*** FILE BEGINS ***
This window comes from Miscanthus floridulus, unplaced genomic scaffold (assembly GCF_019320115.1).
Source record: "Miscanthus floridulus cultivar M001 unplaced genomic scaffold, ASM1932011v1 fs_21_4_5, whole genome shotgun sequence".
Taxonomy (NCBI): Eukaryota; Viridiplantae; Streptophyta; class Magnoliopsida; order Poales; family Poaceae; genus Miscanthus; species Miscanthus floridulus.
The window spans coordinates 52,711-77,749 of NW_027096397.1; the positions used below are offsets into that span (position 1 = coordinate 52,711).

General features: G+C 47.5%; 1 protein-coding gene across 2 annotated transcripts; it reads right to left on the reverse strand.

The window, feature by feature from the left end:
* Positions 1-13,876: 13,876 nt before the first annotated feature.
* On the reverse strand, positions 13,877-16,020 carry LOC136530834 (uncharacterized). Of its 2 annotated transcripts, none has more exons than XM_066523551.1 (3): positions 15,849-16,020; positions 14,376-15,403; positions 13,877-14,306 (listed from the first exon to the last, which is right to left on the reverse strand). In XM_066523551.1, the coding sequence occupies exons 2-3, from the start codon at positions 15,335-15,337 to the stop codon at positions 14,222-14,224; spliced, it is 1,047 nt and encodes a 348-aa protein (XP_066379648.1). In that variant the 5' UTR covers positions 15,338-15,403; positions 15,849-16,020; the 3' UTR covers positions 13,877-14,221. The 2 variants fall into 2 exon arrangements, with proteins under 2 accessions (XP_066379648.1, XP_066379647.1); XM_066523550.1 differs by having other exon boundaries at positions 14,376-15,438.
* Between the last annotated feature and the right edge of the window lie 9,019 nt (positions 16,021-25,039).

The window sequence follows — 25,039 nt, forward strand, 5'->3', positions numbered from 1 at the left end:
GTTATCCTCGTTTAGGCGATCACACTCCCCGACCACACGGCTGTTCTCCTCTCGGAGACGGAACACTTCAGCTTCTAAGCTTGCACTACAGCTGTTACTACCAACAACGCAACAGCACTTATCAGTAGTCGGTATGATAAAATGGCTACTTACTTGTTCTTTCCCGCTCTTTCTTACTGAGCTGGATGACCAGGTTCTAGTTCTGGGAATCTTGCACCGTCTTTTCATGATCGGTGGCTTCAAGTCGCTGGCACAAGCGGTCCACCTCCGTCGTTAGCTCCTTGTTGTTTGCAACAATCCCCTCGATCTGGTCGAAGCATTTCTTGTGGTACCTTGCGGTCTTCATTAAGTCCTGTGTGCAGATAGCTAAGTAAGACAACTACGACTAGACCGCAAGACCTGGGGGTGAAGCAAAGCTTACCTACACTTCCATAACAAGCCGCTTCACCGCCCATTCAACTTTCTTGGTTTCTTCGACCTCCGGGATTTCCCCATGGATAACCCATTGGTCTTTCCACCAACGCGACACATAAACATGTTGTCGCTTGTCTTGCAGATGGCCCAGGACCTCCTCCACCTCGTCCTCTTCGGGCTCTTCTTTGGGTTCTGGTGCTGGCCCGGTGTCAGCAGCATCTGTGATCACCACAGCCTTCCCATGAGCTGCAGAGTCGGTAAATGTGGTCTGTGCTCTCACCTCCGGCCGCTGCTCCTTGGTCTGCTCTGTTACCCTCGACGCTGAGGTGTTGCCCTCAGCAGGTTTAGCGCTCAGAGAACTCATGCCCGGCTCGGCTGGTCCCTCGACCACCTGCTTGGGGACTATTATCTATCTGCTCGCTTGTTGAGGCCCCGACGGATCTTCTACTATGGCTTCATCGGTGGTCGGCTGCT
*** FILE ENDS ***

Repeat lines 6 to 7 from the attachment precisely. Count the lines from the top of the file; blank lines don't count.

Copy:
The window, feature by feature from the left end:
* Positions 1-13,876: 13,876 nt before the first annotated feature.